To provide a direct comparison with the known CAS phases, the EDS results presented in Figure 2b show the Cu-As-S stoichiometry in each position of the as-deposited CAS TF, in which the atomic concentrations of Cu, As and S are normalized to that of As, being the absolute values presented in Figure S2 in SM. The results generally point to an exponential-like increase of Cu concentration in relation to As from position 1 to 18, due to the increasing proximity to the Cu target. This correlation is in agreement with a preliminary study concerning a Cu-only TF deposited in the same conditions as in the CAS TF, as shown in Figure S3a in SM. Initially, the Cu/As ratio slowly increases from position 1 (ratio of 1.16) to position 7 (ratio of 2.16), resulting in an average increase of ~0.19 cm−1. Then, the Cu/As ratio peaks on position 18, with a value of 11.05, demonstrating a more abrupt increase of ~0.78 cm−1. This difference is attributed to the Cu deposition distribution, which is relatively low in regions of the substrate far from the Cu target and becomes much more intense when that distance is shrunken. This distribution could be further tuned through the adjustment of the substrate height [36]. It should be noted that the relatively lower Cu/As ratio in position 17 can be attributed to a slight EDS measurement inaccuracy, as it does not reflect any significant change observed in the physical properties of the films in the following results.
Figure S3b in SM shows the S/As atomic concentration ratio of a preliminary study on a 10 cm × 10 cm arsenic sulfide TF. It shows a lower relative concentration of S than that of As, as well as a symmetric distribution around the sample’s center (point 5). While it would be expected to have a similar S/As ratio profile in the CAS TF, the results reveal a different scenario. Contrary to the arsenic sulfide TF, the S concentration is higher than that of As in the CAS TF, which could be related to a preferential incorporation of S over As, due to the electrochemical affinity with Cu (As3+, Cu2+, S2−). With the exception of positions 1 (with Cu:As:S stoichiometry of 1.16:1:1.09) and 2 (1.15:1:1.27), which register stoichiometries that are very similar to that of lautite (1:1:1), none of the measured points of the deposited CAS TF seem to directly match a known CAS phase, because the majority of the film has a Cu-rich content, especially from position 10 to 18 (closer to the Cu target).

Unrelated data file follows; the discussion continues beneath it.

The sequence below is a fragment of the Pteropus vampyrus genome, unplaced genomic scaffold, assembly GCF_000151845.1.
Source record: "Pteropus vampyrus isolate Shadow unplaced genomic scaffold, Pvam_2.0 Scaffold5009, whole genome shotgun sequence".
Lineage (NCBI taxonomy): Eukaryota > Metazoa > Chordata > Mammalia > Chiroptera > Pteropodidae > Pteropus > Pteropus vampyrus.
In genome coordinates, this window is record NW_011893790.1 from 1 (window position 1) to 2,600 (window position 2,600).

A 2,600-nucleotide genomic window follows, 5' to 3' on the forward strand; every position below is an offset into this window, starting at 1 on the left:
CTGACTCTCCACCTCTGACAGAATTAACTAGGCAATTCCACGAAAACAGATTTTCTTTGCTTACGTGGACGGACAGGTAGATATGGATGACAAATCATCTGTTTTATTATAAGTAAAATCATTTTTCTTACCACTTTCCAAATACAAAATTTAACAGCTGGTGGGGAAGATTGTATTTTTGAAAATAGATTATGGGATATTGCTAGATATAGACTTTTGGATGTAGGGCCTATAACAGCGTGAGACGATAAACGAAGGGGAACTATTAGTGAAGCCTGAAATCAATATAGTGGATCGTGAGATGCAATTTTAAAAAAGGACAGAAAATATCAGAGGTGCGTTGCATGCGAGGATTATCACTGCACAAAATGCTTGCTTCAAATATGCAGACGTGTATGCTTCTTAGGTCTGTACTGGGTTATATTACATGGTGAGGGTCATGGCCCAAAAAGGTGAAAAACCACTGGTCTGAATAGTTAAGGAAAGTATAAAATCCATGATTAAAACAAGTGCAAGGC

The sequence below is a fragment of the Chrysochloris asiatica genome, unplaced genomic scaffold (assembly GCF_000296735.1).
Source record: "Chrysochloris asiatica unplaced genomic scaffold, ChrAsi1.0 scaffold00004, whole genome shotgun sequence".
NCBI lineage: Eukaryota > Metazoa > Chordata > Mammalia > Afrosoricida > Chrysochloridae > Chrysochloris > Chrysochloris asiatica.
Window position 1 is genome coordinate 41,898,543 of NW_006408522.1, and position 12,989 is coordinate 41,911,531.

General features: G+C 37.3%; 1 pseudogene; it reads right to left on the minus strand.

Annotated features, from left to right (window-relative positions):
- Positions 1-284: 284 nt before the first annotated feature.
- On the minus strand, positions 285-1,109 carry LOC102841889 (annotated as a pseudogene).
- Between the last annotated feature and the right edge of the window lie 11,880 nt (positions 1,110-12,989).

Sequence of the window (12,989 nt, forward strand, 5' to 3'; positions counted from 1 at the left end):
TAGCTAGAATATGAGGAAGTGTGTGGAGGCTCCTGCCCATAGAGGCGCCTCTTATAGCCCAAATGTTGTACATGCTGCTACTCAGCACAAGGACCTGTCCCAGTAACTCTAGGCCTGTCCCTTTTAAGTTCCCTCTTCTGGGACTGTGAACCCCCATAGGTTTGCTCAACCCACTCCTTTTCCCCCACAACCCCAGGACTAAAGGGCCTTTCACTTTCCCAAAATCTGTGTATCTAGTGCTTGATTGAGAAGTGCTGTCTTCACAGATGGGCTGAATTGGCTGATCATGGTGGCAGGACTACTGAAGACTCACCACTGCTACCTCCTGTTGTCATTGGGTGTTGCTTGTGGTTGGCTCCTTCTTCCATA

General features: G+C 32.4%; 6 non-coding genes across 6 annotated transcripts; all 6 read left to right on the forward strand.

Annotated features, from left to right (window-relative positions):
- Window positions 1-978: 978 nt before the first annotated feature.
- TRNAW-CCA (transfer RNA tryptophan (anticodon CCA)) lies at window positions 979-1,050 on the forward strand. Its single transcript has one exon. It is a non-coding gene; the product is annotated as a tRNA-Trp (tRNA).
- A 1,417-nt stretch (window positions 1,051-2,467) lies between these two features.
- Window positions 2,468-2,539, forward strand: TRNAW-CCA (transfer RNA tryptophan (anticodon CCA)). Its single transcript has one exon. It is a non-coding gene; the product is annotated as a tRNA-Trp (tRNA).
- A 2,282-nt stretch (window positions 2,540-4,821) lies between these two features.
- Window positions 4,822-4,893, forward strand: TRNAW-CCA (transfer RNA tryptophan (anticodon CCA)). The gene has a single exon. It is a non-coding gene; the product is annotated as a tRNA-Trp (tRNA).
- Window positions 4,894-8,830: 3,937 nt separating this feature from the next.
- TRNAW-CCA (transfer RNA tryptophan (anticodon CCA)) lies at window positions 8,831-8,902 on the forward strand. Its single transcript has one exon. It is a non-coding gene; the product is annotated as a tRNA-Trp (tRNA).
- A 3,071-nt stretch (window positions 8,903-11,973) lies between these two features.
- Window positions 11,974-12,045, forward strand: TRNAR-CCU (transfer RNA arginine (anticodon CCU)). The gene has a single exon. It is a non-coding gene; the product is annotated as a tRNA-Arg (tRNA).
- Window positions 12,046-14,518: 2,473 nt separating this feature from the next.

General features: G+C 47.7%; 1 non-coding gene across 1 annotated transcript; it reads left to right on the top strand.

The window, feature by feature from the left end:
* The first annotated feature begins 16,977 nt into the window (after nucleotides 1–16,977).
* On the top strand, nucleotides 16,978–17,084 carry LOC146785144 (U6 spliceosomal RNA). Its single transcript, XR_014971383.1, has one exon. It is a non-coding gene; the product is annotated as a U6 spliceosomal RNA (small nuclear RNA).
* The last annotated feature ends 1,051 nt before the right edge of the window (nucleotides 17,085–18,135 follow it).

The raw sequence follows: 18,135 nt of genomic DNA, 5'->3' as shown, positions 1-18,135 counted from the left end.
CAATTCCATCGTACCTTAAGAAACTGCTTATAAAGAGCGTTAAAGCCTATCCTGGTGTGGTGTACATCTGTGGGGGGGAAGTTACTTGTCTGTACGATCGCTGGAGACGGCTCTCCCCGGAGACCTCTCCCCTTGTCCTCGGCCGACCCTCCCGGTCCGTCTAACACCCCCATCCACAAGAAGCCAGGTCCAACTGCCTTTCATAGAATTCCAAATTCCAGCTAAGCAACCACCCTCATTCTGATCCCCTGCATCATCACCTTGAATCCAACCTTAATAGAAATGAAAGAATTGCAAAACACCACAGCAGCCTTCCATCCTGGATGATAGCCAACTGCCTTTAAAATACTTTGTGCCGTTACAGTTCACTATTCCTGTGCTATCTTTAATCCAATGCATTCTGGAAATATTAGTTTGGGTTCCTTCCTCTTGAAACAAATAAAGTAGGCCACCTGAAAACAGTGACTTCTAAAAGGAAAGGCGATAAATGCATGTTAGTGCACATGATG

Figure 3 shows the Raman and the GIXRD spectral patterns of the points measured across the as-deposited CAS film and a representation of the main attributes of the deposited TFs. Figure 3a shows that Raman bands are present between 100 and 800 cm−1 throughout the sample. Despite no additional bands being detected above 800 cm−1, it is worth noting that from position 10 to 15, there is an indication of fluorescence occurrence [37], with highest relative intensity in position 11. A sketch of the variation of the structural composition of the deposited film, inferred from the presented results, is shown in Figure 3d to assist in the conceptual understanding.
In position 1 (furthest from Cu target), an asymmetric broad band can be observed at ~340 cm−1, with a conspicuous shoulder at 425 cm−1. A weak band at ~110 cm−1 and a very broad weak band from 530 to 800 cm−1 are also present. At first glance, there appears to be no appreciable change from position 1 to 6, but, upon closer inspection at the 340 cm−1 band, in Figure 3b, a subtle narrow band seems to appear at 365 cm−1 with increasing intensity, relatively to the one in 340 cm−1. Moreover, the low degree of crystallinity, given by the relatively broad FWHM of the bands, allows bond angles and lengths to occur randomly, enabling slight shifts in the Raman band positions [38]. Together with the spectra presented in Figure S4 in SM, that show reference Raman spectral patterns for CAS compounds, these results suggest that multiple CAS phases (enargite—RRUFF R070176, luzonite—RRUFF R060390 and tennantite—RRUFF R110024), with special emphasis on enargite, are present and evolving as the concentrations of Cu and S increase, with respect to As.
From position 6 to 12, the intensity of all bands, except that at 110 cm−1, seems to progressively decrease, leaving solely a broad band from 200 to 400 cm−1, which aligns well with djurleite (Cu31S16—R070333). This band extends to the end of the sample (position 18). The band at 110 cm−1 remains unaltered throughout the 18 positions.